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Citations

Why cite?

Citing the people who inspire and inform us is a way of showing respect to the work of others.

Citing is powerful! Citing is good citizenship! And, in academic work, citing is a requirement.

In addition, accurate citations allow readers to locate sources you've consulted, should they want to verify or continue and build upon your research.

Finally, citations form a basis for scholarly communication between you and scholars in your field.  In fact, your work may be read, evaluated, and cited in future research!

Anatomy of a Citation

There are many citation styles, but citations usually include information about the authors, title, and publisher of a work, and the date the work was published and/or accessed. 

Watch this video about the Anatomy of a Citation to learn the basics. 

Introduction to Citation

Citation is Powerful

From #CiteBlackWomen - How one AADS Associate Professor is using social media to energize academia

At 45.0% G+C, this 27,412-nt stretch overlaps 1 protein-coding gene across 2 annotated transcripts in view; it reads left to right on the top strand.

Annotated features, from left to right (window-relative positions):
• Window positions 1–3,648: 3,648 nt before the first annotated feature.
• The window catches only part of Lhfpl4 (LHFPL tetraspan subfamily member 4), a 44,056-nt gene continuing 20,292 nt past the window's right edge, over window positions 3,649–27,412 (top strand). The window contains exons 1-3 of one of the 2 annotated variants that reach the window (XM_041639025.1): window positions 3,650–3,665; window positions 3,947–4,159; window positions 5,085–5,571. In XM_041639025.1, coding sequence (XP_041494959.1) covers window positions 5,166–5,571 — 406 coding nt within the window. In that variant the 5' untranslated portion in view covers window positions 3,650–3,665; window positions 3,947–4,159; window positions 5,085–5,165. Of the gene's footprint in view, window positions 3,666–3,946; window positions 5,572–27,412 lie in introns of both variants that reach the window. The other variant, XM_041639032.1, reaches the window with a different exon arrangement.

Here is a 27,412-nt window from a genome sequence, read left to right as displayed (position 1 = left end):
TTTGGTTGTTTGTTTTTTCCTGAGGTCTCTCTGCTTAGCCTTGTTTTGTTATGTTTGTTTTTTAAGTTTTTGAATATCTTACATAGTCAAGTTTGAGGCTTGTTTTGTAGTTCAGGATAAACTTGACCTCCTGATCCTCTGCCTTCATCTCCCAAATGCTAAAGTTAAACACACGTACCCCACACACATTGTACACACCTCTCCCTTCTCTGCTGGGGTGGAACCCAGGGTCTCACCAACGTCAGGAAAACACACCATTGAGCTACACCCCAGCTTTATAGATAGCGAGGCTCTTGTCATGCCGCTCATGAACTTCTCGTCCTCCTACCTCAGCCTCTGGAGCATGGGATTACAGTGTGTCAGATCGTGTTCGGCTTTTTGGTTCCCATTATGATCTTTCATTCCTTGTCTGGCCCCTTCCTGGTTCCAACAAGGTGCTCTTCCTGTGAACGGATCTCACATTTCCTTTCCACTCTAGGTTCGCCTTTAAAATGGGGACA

"After listening to a speaker paraphrase research from her book Afro-Paradise: Blackness, Violence, and Performance in Brazil without citation, Dr. Christen Smith, anthropologist and AADS faculty member, created the Cite Black Women Project in an effort to call attention to the reality that black women have been writing, researching, theorizing, and thought-leading for years without due credit. “As Black women, we are often being silenced, particularly in public spaces. We are often told that we are too loud, too present, too too too... But ironically, alongside being told that we are too visible, we are ignored and silenced. Sometimes it feels like we are screaming in the wind,” says Dr. Smith.

The project’s five resolutions are:

  1. Read black women’s work.
  2. Integrate black women into the core of your syllabus.
  3. Acknowledge black women’s intellectual production.
  4. Make space for black women to speak.
  5. Give black women “the space and time to breathe.”

Although in its early stages of development, Cite Black Women has gained impressive momentum, selling out of shirts at conferences throughout the US and attracting thousands of followers on social media in a short amount of time. (Funds raised through T-shirt sales support the Winnie Mandela School in Salvador, Bahia, Brazil, a project of the React or Die [Reaja ou Será Mortx!] Campaign.) To learn more about the project, follow @citeblackwomen on Twitter, Facebook, and Instagram."

 

UT College of Liberal Arts: https://liberalarts.utexas.edu/aads/news/article.php?id=12759. Accessed 31 Oct. 2018.